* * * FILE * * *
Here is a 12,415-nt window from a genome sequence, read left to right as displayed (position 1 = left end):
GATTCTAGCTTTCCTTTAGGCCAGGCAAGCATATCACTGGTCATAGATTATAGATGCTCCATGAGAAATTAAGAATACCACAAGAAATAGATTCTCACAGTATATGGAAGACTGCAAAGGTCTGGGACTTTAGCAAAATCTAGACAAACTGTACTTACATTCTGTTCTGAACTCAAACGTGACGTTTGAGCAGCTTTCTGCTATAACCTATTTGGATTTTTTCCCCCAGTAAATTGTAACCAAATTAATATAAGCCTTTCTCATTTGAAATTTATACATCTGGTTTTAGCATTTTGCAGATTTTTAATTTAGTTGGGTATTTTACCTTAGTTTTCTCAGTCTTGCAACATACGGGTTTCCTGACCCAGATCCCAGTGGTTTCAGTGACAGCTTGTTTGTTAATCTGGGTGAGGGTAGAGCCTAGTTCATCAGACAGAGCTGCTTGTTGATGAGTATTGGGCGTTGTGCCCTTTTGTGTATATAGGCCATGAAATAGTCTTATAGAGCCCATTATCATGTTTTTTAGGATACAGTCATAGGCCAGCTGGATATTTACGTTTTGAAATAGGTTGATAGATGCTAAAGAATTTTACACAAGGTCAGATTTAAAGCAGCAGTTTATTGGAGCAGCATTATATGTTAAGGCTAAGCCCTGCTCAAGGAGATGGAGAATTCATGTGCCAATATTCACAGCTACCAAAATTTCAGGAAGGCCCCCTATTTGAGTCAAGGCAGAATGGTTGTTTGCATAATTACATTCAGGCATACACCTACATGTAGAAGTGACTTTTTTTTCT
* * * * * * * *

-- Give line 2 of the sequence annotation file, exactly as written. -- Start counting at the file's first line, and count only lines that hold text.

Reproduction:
GATTCTAGCTTTCCTTTAGGCCAGGCAAGCATATCACTGGTCATAGATTATAGATGCTCCATGAGAAATTAAGAATACCACAAGAAATAGATTCTCACAGTATATGGAAGACTGCAAAGGTCTGGGACTTTAGCAAAATCTAGACAAACTGTACTTACATTCTGTTCTGAACTCAAACGTGACGTTTGAGCAGCTTTCTGCTATAACCTATTTGGATTTTTTCCCCCAGTAAATTGTAACCAAATTAATATAAGCCTTTCTCATTTGAAATTTATACATCTGGTTTTAGCATTTTGCAGATTTTTAATTTAGTTGGGTATTTTACCTTAGTTTTCTCAGTCTTGCAACATACGGGTTTCCTGACCCAGATCCCAGTGGTTTCAGTGACAGCTTGTTTGTTAATCTGGGTGAGGGTAGAGCCTAGTTCATCAGACAGAGCTGCTTGTTGATGAGTATTGGGCGTTGTGCCCTTTTGTGTATATAGGCCATGAAATAGTCTTATAGAGCCCATTATCATGTTTTTTAGGATACAGTCATAGGCCAGCTGGATATTTACGTTTTGAAATAGGTTGATAGATGCTAAAGAATTTTACACAAGGTCAGATTTAAAGCAGCAGTTTATTGGAGCAGCATTATATGTTAAGGCTAAGCCCTGCTCAAGGAGATGGAGAATTCATGTGCCAATATTCACAGCTACCAAAATTTCAGGAAGGCCCCCTATTTGAGTCAAGGCAGAATGGTTGTTTGCATAATTACATTCAGGCATACACCTACATGTAGAAGTGACTTTTTTTTCT